Laura Resnick is the author of the popular Esther Diamond series, published by DAW Books. She has also written traditional fantasy novels such as In Legend Born, The Destroyer Goddess, and The White Dragon, which made the “Year’s Best” lists of Publishers Weekly and Voya. An opinion columnist, frequent public speaker, and the Campbell Award-winning author of many short stories, she is on the Web at http://www.LauraResnick.com.
If I may extrapolate from a favorite quote attributed to W. Somerset Maugham (who is also the author of one of my favorite novels, The Razor’s Edge): There are three rules for writing comedy; unfortunately, no one knows what they are.
I wrestle weekly, daily – nay, hourly! – with this knotty problem. Not only have most of my 60 published sf/f short stories been written as humor, but I also write a comedic urban fantasy series, the Esther Diamond novels.
However, despite the tragic dearth of handy rules, I can at least readily identify the two key challenges of writing comedy in fantasy:
- How do I write a comedy in which the stakes are high enough for the story to be compelling rather than silly, banal, or idiotic?
- How do I write comedy for an audience so varied that one reader will laugh out loud at the same scene that makes another reader decide to use the book’s pages as toilet paper?
Daniel Dos Santos, the talented cover artist who has been doing such a brilliant job of illustrating the Esther Diamond series, commented to me that it’s tough to find the right balance of comedy and menace when he’s creating the cover images for these novels.
As I replied to him, it’s tough to find that balance when writing the damn books, too.
I’m a traditionalist in the sense that I believe a fantasy novel should be about the struggle between Good and Evil, and that the stakes must high enough for the outcome of that struggle to matter. I don’t believe that only a threatened apocalypse counts as “high stakes,” but I do think that tiresome schtick is the inevitable result of writing a comedy where the stakes are not high enough to be compelling.
In Doppelgangster, for example, the city is on the verge of a major mob war (which, contrary to sentimental portrayals of organized crime, is dangerous for everyone, not just wiseguys). In Vamparazzi, there’s a supernatural serial killer on the loose. In Unsympathetic Magic, young lives are threatened; in Disappearing Nightly, the whole city is in deadly danger.
In other words, although the Esther Diamond novels are comedies, the dread result of a struggle with Evil is not that Esther doesn’t get laid or has her vacation canceled.
Which brings us back to challenge #1: How do you write about high stakes comedically?
A bestselling writer (in another genre) once told me one of her steadfast comedy rules (hey, a rule!): “No pet death.” This rule made sense to me… until I found I had to kill off a pet in Unsympathetic Magic, due to my primary rule (hey, another rule!): The stakes have to be high.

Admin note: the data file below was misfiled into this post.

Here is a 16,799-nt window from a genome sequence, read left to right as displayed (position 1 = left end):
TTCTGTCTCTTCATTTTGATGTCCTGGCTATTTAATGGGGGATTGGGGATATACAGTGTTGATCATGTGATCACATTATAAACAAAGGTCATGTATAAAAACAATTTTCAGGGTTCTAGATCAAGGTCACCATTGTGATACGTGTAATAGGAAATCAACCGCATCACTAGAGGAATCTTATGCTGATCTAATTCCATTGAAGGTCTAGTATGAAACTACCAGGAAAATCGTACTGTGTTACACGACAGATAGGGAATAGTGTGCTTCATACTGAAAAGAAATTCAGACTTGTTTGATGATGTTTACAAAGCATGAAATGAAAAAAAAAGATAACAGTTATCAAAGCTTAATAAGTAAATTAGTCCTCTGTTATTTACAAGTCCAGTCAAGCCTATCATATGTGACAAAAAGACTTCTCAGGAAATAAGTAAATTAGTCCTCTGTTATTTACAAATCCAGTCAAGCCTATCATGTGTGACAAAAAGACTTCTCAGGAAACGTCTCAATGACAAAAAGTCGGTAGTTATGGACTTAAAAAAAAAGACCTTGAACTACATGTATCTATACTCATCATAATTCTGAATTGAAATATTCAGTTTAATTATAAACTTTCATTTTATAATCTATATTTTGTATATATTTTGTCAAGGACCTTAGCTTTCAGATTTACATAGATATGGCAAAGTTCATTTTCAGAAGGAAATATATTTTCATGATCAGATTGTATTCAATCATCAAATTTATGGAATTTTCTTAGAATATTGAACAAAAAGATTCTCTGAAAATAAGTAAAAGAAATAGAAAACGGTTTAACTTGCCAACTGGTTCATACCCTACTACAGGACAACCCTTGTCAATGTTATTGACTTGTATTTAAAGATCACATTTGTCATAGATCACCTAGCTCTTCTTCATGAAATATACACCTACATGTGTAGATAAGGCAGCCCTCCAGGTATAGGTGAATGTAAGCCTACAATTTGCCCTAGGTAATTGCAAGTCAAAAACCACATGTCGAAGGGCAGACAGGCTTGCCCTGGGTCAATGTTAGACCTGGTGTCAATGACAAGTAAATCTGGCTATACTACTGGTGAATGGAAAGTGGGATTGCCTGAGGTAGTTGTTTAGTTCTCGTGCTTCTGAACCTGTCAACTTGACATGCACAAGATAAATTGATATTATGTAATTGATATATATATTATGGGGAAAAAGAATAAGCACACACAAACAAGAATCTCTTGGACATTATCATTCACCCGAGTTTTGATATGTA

Something else I have learned in writing a comedy series is that some stakes-raising events strike me as good fodder for humor (ex. I ruthlessly milked the bizarre deaths of various wiseguys in Doppelgangster); but there are other stakes-raising events that strike me as antipathetic to comedy – and those I keep offstage (ex. although various characters are supernaturally menaced in Unsympathetic Magic, the murders in the book all occur offstage and, indeed, before the story actually begins).
So there aren’t any one-size-fits-all rules (damn!) for writing comedy – in sf/f, or anywhere else; there are only specific choices that work (or not) for the individual writer. After all, I’ve read novels (Chuck Palahniuk’s Fight Club comes to mind) that make me laugh when reading things I would have said couldn’t be made funny; and that’s one of the great benefits of reading, of course – seeing the world through a mind totally unlike your own. To give another example, although many readers found Doppelgangster light and fun, a few (I learned) considered it tasteless, because they don’t think murder is ever funny.
Which leads us to challenge #2: How can I write comedy that will make everyone laugh?
Well… I can’t. Neither can you. It’s not possible. Let it go, man!
There’s a lot of widespread, nearly-universal agreement about what we find scary (an armed stranger breaking into our home at night; a drooling, befanged demon jumping out of the closet), dramatic (war, natural disaster), important (love, family, loyalty), desirable (sex, money, recognition), and so on.
There is, by contrast, relatively little agreement about what we find funny. Humor, like sexual attraction, is highly individual. Comedy appeals to a very specific and complex set of responses. So trying to make the reader laugh is a much narrower and more idiosyncratic target than is the case with other forms of fiction.
This has a lot to do with why it’s typically harder to sell comedy (and not just in sf/f). You have to find an editor who thinks the book is funny and whose publishing company agrees with that assessment, and then they all have to think it will also hit the humor sweet-spot of enough readers that it’ll make money.
This also means that the best bet for writing comedy – at least, in my opinion – is not to “dumb it down,” or “reach for the broadest audience,” or do what appears to work well for someone else. What the comedy writer is looking for – in any genre – is the reader who shares her sense of humor and finds the same things funny. Which is my ultimate rule for writing comedic urban fantasy, I suppose: If I find the material funny when I’m finally finished with it, that’s the best way to fill my quiver with arrows that have a good shot at finding their target.